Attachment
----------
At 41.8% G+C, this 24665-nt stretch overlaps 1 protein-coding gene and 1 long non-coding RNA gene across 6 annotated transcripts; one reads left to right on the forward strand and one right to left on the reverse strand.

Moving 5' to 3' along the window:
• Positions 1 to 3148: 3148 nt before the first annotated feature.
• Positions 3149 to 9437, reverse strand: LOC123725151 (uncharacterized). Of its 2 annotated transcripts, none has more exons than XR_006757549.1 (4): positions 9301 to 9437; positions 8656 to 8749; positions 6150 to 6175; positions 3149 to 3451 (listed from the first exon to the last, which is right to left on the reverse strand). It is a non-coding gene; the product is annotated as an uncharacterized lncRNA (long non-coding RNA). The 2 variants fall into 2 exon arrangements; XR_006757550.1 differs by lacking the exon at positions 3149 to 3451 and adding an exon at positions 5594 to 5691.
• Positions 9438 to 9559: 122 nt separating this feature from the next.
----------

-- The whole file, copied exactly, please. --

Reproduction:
At 41.8% G+C, this 24665-nt stretch overlaps 1 protein-coding gene and 1 long non-coding RNA gene across 6 annotated transcripts; one reads left to right on the forward strand and one right to left on the reverse strand.

Moving 5' to 3' along the window:
• Positions 1 to 3148: 3148 nt before the first annotated feature.
• Positions 3149 to 9437, reverse strand: LOC123725151 (uncharacterized). Of its 2 annotated transcripts, none has more exons than XR_006757549.1 (4): positions 9301 to 9437; positions 8656 to 8749; positions 6150 to 6175; positions 3149 to 3451 (listed from the first exon to the last, which is right to left on the reverse strand). It is a non-coding gene; the product is annotated as an uncharacterized lncRNA (long non-coding RNA). The 2 variants fall into 2 exon arrangements; XR_006757550.1 differs by lacking the exon at positions 3149 to 3451 and adding an exon at positions 5594 to 5691.
• Positions 9438 to 9559: 122 nt separating this feature from the next.